Of course, if you're truly hardcore, you may not want metal or plastic touching your water at all. For this, manufacturers make all-glass models that heat up on your stovetop. These elegant versions have no metal heating elements, no plastic base, no bells and whistles — nothing but clean glass to heat your water the old-fashioned way. Sure, they may not be as fast, but what you lose in speed, you make up for in charm.
Heat Your Water Your Way
Once you're sold on the idea of a glass kettle, you might rush out to buy one, only to hit a wall of further options. Lighted or plain? Temperature adjustable or automatic? Small, medium, or large? Such choices may seem flummoxing, but really, all you must do is reflect a bit on how you plan to use your new device.
Many glass kettles are now of the light-up variety, tastefully illuminating the water through the glass, usually in blue.
First of all, do you entertain company regularly, have a large family of hot beverage drinkers, or consume many teas and/or coffees quickly and in rapid succession? If so, then a large-capacity model will do nicely. These usually hold up to around seven cups, or about 60 ounces, which lets you quickly offer tea to an entire gathering. If, on the other hand, you live alone or with people who are averse to delicious warm libations, then a smaller unit may suit you better.
Next, you might think about the level of precision you expect from your glass kettle. Green tea, for example, should be brewed at around 160 to 170 degrees Fahrenheit, which is lower than the boiling point of water. A kettle that merely boils water, then, will offer you liquid that's too hot, leading to scalded, bitter tea. Coffee, too, can suffer when brewed with too-hot water; the best temperature for a smooth brew is between 195 and 205 degrees Fahrenheit. For those who honor these distinctions, glass kettles that provide temperature control and selection are probably the best choice. Many also have a "keep warm" feature that — you guessed it — it keeps the water heated until you're ready for your next cup.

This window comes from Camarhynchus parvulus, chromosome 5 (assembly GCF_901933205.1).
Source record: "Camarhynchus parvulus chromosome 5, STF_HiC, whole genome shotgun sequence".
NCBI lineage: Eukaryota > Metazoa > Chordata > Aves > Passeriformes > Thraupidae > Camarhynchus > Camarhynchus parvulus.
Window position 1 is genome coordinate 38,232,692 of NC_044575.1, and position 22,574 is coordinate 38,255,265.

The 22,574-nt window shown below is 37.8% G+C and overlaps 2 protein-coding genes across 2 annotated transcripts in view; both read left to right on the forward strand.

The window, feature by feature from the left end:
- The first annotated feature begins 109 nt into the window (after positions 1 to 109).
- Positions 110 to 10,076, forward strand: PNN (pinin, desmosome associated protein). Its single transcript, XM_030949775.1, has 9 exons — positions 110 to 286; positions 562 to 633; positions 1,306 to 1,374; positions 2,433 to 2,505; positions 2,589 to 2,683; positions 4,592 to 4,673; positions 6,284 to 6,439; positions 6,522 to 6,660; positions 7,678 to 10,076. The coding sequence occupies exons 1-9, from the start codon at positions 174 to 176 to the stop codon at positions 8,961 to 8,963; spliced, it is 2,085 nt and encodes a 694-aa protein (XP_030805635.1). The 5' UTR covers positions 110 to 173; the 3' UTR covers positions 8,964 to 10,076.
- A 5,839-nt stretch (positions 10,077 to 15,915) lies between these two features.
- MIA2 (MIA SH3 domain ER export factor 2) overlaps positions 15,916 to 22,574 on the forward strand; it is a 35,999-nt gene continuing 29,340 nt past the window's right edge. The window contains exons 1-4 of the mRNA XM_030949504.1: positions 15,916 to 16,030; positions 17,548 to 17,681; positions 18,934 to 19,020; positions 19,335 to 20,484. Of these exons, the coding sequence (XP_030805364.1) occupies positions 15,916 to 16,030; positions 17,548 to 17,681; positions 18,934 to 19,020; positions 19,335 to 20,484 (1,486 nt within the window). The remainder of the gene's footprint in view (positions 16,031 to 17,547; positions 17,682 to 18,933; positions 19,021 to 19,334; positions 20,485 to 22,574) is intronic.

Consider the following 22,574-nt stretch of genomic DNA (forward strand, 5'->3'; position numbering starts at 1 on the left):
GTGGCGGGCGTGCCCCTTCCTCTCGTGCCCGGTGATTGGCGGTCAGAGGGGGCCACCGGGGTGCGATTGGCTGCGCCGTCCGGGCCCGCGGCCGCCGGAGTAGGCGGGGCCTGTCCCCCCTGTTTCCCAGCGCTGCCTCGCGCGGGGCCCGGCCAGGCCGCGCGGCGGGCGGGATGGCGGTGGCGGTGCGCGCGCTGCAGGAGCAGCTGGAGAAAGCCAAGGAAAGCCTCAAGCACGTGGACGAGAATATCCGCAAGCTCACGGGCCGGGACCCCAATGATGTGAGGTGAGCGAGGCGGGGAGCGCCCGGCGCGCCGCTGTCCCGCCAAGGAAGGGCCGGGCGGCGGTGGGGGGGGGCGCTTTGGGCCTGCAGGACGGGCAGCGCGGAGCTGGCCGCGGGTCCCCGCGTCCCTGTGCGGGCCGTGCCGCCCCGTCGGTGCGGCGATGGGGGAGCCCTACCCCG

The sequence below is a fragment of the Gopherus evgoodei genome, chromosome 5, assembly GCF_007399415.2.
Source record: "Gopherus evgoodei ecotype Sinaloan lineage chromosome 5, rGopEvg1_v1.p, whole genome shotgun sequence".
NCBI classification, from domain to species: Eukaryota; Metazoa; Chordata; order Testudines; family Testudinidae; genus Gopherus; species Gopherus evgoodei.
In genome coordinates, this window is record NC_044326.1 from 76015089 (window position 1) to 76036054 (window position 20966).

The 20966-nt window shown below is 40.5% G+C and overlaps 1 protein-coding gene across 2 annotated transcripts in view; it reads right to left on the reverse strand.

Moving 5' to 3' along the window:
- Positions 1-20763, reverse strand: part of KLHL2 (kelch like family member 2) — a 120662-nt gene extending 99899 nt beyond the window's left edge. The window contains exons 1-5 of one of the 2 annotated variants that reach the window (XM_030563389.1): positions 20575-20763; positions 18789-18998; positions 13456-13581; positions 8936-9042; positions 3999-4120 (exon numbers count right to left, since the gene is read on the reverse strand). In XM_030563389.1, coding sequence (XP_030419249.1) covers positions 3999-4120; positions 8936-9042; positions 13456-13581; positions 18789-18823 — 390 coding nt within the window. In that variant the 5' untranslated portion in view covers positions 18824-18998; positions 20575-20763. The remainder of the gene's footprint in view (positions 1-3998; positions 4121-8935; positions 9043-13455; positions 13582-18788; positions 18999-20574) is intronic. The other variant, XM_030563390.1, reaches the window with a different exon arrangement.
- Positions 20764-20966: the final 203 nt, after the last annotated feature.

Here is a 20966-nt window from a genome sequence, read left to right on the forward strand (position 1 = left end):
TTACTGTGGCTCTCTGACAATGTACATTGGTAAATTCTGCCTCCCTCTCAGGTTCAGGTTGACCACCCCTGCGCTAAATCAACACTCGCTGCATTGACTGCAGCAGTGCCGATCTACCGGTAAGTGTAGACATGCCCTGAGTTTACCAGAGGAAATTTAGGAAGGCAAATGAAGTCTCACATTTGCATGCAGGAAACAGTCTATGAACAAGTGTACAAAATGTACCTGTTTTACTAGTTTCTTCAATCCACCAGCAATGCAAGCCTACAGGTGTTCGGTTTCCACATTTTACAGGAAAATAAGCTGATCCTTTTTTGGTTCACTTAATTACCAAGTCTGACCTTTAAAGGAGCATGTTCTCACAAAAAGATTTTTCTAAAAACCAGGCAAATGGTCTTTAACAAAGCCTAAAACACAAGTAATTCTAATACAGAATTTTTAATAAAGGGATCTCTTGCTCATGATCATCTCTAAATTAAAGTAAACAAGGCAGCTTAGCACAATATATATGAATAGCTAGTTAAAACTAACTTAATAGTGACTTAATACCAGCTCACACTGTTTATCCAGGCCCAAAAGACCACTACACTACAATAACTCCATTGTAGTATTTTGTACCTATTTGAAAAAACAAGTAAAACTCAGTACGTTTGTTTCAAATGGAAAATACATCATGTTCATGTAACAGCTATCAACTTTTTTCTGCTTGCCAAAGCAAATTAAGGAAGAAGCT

Perhaps the last choice you'll have to make relates mostly to style and a little to functionality. Many glass kettles are now of the light-up variety, tastefully illuminating the water through the glass, usually in blue. This not only lends a futuristic air to your tea- or coffee-making, but it also serves as a quick indicator that the kettle is, in fact, on and working. It's entirely possible that you might find this annoying, especially if you're one of many people who are tired of the seemingly unavoidable and constant glow of device lights.
One choice you probably won't have to make, fortunately, is between cordless and corded. Most manufacturers now locate a unit's electrical cord in the base, so you can pick up the kettle and pour with ease.
How Do Electric Kettles Work, Anyway?
You can look right through your glass kettle and watch the water boil, but doing so probably won't give you any clearer idea about how it actually works. Sure, you can see where the heat comes from, but how does it know how hot is hot enough? And what on earth makes it stop heating when the water is ready?
How the kettle works is dependent upon what type of heating element it uses. On the simpler side, we find those that are mechanical and rely on a bimetallic thermostat. When you turn the kettle on, two types of metal begin to heat up, but one of these expands faster than the other. Once the water starts to boil, the temperature forces one of the pieces of metal, the quicker-expanding one, to flex. In so doing, it snaps open, trips a circuit, and kills the electric current. Your kettle turns off, so you'll never have to fret that you've forgotten to stop it.
Glass kettles that are more sophisticated, the ones that can heat your water to a precise temperature, rely on electronic thermostats. These have a brain that allows them to perform more complex functions, such as switching the current on and off to keep the water at a certain temperature, as in the case of a "keep warm" function.